Ed­i­tor

The Weekend Australian - Review - - Contents - Tim Dou­glas

“Sum­mer was on the way; Jem and I awaited it with im­pa­tience. Sum­mer was our best sea­son: it was sleep­ing on the back screened porch in cots, or try­ing to sleep in the tree house; sum­mer was ev­ery­thing good to eat; it was a thou­sand colours in a parched land­scape; but most of all, sum­mer was Dill.”

There is some­thing about sum­mer and the ad­vent of the hol­i­day sea­son that, for me, re­calls young Scout Finch’s sea­sonal won­der­ment in Harper Lee’s To Kill a Mock­ing­bird. Of course, I’m far too old for imp­ish ad­ven­ture th­ese days (I leave the scraped knees to my Scout-age chil­dren). But that sense of awak­en­ing is pal­pa­ble around Aus­tralia at this time of year.

And so while the big end of town takes off its stiff suit, pours it­self a mar­tini and shuts down for the hol­i­day sea­son, the arts sec­tor takes its op­por­tu­nity to burst into vi­brant life. Gal­leries across the coun­try are open­ing the doors on sum­mer block­busters, from Nude at Art Gallery of NSW to David Hock­ney: Cur­rent in Mel­bourne and Sugar Spin at the Queens­land Gallery of Mod­ern Art. Cin­e­mas are gear­ing up for the Box­ing Day bo­nanza ( Red Dog: True Blue, re­viewed on Page 13, is among the ma­jor re­leases). Syd­ney, Perth and Ade­laide fes­ti­vals are pre­par­ing to raise their cur­tains between Jan­uary and March, while stage com­pa­nies — from opera to theatre and dance — are push­ing through the Christ­mas pe­riod with pro­grams aimed at ev­ery­thing from high arts to chil­dren’s shows. Add to this tours of the world’s biggest mu­si­cal acts (Adele, Spring­steen, Cave, any­one?) and a boon year for book pub­lish­ing, and you may, like Shake­speare, find your­self think­ing sum­mer’s lease hath all too short a date. Thank­fully, Re­view pub­lishes through the sum­mer. Think of it as our gift to you; some­thing to brighten what has been a rel­a­tively dark year for the arts glob­ally.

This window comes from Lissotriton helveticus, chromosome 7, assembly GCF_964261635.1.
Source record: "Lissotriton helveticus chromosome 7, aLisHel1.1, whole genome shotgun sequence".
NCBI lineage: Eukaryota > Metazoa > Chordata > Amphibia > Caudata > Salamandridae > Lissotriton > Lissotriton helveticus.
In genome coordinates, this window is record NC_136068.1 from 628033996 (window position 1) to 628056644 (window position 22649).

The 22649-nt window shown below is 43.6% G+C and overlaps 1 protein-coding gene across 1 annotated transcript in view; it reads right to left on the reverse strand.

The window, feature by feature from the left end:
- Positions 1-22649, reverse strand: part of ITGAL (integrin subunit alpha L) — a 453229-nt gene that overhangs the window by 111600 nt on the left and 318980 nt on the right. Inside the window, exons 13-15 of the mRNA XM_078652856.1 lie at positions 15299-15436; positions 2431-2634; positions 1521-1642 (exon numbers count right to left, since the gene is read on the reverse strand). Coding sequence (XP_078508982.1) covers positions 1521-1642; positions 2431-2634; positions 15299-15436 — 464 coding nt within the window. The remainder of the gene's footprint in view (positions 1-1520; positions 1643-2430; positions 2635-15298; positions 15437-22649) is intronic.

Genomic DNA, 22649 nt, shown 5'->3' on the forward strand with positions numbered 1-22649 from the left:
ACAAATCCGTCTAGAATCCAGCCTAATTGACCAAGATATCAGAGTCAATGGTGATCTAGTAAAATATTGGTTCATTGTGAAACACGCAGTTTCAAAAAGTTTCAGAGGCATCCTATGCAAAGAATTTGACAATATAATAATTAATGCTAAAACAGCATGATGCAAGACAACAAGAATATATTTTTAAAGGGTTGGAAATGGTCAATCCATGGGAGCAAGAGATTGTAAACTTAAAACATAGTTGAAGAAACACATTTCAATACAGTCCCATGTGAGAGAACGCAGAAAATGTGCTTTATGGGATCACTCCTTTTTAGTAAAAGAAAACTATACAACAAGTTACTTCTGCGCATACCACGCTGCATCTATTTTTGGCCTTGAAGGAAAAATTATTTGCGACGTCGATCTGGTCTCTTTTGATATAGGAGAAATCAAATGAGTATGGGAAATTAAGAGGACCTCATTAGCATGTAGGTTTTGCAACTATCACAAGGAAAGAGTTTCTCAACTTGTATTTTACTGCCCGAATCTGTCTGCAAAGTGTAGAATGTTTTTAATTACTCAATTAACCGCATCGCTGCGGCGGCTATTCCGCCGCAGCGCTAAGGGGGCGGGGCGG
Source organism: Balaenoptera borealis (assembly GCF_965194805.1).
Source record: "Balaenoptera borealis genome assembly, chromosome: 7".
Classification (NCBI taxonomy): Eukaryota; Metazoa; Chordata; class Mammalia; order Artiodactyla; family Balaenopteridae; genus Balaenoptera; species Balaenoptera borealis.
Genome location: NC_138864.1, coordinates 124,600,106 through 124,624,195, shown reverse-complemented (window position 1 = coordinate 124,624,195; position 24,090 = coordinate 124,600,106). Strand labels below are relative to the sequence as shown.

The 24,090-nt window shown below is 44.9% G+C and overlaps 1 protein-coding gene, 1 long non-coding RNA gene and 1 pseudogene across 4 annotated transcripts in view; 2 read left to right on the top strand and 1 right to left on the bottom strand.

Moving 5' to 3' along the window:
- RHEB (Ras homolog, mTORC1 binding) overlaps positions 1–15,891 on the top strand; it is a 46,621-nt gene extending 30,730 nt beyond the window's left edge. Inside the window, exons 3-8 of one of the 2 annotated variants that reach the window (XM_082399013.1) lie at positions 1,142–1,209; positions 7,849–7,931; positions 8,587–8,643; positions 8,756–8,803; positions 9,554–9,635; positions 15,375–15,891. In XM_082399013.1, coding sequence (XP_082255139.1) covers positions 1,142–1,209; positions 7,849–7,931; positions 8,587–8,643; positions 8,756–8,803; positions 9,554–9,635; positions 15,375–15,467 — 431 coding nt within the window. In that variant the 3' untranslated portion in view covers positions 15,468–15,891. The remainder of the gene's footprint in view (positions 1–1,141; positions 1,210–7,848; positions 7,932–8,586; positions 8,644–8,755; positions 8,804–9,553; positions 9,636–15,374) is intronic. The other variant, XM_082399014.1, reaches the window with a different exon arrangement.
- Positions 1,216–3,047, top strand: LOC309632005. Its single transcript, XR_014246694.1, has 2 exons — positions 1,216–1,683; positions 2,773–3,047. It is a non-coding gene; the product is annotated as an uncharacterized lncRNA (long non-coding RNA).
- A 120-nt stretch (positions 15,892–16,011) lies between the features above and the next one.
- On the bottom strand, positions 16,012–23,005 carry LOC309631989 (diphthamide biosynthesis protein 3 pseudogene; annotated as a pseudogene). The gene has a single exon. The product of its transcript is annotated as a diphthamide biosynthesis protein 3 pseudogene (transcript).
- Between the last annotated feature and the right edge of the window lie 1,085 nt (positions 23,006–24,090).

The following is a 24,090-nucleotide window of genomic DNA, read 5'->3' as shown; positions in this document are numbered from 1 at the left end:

That trou­ble, of course, be­gan on Jan­uary 10 when David Bowie passed on to the great labyrinth in the sky and wors­ened when Ital­ian lit­er­ary gi­ant Um­berto Eco died in Fe­bru­ary; the point of no re­turn ar­rived in April with Prince’s un­timely de­par­ture; and the tragedy was com­plete with the deaths of Leonard Co­hen, Aus­tralian writer Shirley Haz­zard and 99-year-old Zsa Zsa Ga­bor.

And then there was the enig­matic Lee her­self. The fa­mously reclu­sive au­thor died in Fe­bru­ary in her home town of Mon­roeville, Alabama, a mat­ter of months af­ter the con­tro­ver­sial re­lease of Go Set a Watch­man — the first draft of, or se­quel to (de­pend­ing on who you ask) Mock­ing­bird. Heaven knows what Scout might have made of all that, or in­deed of 2016, but there is lit­tle doubt she’d find a sil­ver lin­ing. So let me take young Miss Finch’s lead on this and wish you all the best for the hol­i­day sea­son.

And with that, in­dulge me an ad­di­tional brace of Scout-bound lit­er­ary wis­doms to digest over Christ­mas: “Un­til I feared I would lose it, I never loved to read. One does not love breath­ing”; and for the yule­tide gas­tronomes: “Pass the damn ham, please.” Happy read­ing.

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